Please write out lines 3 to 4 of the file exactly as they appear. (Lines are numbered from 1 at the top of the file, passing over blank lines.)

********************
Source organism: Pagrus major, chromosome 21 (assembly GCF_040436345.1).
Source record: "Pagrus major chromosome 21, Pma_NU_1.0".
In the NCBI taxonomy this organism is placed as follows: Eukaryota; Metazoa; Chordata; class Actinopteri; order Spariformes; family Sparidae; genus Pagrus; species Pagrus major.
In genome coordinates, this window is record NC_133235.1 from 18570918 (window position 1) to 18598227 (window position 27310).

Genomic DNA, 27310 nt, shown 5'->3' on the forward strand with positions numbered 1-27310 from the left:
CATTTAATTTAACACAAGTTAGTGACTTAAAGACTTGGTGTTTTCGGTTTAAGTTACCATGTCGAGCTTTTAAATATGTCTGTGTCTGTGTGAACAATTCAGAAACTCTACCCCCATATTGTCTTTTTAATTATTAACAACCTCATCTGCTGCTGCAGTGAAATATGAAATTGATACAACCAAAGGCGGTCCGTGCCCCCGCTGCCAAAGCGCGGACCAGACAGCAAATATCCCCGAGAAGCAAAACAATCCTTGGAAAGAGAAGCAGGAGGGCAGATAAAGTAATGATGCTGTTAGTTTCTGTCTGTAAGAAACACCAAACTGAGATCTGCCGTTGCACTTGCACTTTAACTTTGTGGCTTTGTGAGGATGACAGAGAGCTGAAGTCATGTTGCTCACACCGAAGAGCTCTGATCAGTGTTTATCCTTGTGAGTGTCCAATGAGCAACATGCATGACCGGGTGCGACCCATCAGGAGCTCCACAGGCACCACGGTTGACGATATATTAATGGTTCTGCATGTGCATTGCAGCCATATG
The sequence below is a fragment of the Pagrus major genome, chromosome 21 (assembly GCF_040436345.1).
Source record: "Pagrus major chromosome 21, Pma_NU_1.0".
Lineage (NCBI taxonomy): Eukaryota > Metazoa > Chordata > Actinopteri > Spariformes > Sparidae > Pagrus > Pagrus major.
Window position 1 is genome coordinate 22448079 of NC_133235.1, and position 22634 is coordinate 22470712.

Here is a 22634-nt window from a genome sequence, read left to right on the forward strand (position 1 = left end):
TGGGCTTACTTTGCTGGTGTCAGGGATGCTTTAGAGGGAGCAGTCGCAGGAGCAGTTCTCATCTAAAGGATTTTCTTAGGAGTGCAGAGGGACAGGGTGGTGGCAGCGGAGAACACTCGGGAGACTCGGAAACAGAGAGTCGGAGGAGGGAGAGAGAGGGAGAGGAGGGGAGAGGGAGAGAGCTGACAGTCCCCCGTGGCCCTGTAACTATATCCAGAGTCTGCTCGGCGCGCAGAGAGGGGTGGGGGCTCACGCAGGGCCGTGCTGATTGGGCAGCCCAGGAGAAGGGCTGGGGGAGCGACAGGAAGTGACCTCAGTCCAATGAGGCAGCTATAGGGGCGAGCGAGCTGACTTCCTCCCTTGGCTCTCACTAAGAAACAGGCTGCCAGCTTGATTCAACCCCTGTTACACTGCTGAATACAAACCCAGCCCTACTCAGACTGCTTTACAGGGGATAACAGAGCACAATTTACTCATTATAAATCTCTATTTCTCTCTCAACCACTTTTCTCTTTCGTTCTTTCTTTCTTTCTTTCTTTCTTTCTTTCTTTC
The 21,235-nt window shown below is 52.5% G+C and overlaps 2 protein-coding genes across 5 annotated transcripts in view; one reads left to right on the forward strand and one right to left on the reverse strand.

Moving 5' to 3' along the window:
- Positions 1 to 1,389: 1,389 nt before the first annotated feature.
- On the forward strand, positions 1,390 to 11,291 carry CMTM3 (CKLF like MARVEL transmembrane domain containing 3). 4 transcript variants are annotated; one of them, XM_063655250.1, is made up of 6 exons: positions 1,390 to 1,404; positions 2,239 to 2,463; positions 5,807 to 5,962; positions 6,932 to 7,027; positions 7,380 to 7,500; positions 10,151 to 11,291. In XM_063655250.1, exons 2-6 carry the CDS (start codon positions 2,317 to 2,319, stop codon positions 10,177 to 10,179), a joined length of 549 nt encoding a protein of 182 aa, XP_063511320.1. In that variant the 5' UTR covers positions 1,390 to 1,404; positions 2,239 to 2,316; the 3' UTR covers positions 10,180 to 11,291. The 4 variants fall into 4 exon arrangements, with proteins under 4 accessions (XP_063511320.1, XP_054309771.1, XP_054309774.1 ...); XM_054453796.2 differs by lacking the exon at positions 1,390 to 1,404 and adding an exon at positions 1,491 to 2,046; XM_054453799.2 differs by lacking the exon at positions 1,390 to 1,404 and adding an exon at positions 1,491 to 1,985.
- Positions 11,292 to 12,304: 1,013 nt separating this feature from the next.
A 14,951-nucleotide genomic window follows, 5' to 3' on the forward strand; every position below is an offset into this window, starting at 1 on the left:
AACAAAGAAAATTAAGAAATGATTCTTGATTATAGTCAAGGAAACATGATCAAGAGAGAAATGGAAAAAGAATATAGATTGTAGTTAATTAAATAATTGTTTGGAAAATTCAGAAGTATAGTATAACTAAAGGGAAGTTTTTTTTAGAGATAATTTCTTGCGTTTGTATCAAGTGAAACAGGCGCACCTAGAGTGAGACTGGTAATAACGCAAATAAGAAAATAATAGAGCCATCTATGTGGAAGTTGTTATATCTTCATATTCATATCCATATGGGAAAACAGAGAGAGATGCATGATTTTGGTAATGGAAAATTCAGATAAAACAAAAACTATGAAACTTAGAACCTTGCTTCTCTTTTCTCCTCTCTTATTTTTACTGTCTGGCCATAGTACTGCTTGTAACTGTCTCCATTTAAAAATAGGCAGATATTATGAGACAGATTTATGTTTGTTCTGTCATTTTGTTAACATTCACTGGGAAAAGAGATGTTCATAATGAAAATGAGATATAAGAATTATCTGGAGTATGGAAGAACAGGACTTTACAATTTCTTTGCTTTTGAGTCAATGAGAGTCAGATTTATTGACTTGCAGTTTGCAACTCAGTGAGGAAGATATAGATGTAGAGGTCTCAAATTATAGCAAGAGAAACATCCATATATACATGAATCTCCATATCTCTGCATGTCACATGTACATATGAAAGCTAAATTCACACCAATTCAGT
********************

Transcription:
In the NCBI taxonomy this organism is placed as follows: Eukaryota; Metazoa; Chordata; class Actinopteri; order Spariformes; family Sparidae; genus Pagrus; species Pagrus major.
In genome coordinates, this window is record NC_133235.1 from 18570918 (window position 1) to 18598227 (window position 27310).